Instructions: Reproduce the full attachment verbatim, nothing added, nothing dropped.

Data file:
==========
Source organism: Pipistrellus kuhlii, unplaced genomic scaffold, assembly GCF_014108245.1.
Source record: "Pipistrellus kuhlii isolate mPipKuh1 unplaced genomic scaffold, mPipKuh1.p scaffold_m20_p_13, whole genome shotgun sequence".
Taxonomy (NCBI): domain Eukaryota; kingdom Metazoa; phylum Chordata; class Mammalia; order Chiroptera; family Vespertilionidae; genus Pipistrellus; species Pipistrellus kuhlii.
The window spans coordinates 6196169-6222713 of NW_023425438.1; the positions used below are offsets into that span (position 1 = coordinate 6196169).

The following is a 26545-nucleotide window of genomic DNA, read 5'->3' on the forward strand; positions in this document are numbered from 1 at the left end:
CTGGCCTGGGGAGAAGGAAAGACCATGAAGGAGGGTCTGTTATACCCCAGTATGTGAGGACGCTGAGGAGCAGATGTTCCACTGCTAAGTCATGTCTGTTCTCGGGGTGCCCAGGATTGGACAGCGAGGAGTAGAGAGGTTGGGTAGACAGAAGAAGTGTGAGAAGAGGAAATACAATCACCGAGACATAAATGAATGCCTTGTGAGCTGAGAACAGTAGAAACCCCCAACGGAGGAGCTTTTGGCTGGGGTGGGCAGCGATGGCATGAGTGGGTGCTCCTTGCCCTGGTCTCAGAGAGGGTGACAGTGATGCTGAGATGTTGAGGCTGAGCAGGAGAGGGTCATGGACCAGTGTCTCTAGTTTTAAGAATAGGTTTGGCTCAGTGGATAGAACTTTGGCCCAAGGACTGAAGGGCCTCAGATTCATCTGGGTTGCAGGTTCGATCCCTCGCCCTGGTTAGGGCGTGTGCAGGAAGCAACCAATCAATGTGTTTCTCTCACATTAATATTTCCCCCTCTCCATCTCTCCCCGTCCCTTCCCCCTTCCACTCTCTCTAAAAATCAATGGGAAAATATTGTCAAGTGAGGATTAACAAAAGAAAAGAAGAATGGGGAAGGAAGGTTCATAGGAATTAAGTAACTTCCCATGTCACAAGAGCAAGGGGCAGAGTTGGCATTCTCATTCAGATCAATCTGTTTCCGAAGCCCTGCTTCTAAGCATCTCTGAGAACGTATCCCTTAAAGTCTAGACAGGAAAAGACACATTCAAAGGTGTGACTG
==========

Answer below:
Source organism: Pipistrellus kuhlii, unplaced genomic scaffold, assembly GCF_014108245.1.
Source record: "Pipistrellus kuhlii isolate mPipKuh1 unplaced genomic scaffold, mPipKuh1.p scaffold_m20_p_13, whole genome shotgun sequence".
Taxonomy (NCBI): domain Eukaryota; kingdom Metazoa; phylum Chordata; class Mammalia; order Chiroptera; family Vespertilionidae; genus Pipistrellus; species Pipistrellus kuhlii.
The window spans coordinates 6196169-6222713 of NW_023425438.1; the positions used below are offsets into that span (position 1 = coordinate 6196169).

The following is a 26545-nucleotide window of genomic DNA, read 5'->3' on the forward strand; positions in this document are numbered from 1 at the left end:
CTGGCCTGGGGAGAAGGAAAGACCATGAAGGAGGGTCTGTTATACCCCAGTATGTGAGGACGCTGAGGAGCAGATGTTCCACTGCTAAGTCATGTCTGTTCTCGGGGTGCCCAGGATTGGACAGCGAGGAGTAGAGAGGTTGGGTAGACAGAAGAAGTGTGAGAAGAGGAAATACAATCACCGAGACATAAATGAATGCCTTGTGAGCTGAGAACAGTAGAAACCCCCAACGGAGGAGCTTTTGGCTGGGGTGGGCAGCGATGGCATGAGTGGGTGCTCCTTGCCCTGGTCTCAGAGAGGGTGACAGTGATGCTGAGATGTTGAGGCTGAGCAGGAGAGGGTCATGGACCAGTGTCTCTAGTTTTAAGAATAGGTTTGGCTCAGTGGATAGAACTTTGGCCCAAGGACTGAAGGGCCTCAGATTCATCTGGGTTGCAGGTTCGATCCCTCGCCCTGGTTAGGGCGTGTGCAGGAAGCAACCAATCAATGTGTTTCTCTCACATTAATATTTCCCCCTCTCCATCTCTCCCCGTCCCTTCCCCCTTCCACTCTCTCTAAAAATCAATGGGAAAATATTGTCAAGTGAGGATTAACAAAAGAAAAGAAGAATGGGGAAGGAAGGTTCATAGGAATTAAGTAACTTCCCATGTCACAAGAGCAAGGGGCAGAGTTGGCATTCTCATTCAGATCAATCTGTTTCCGAAGCCCTGCTTCTAAGCATCTCTGAGAACGTATCCCTTAAAGTCTAGACAGGAAAAGACACATTCAAAGGTGTGACTG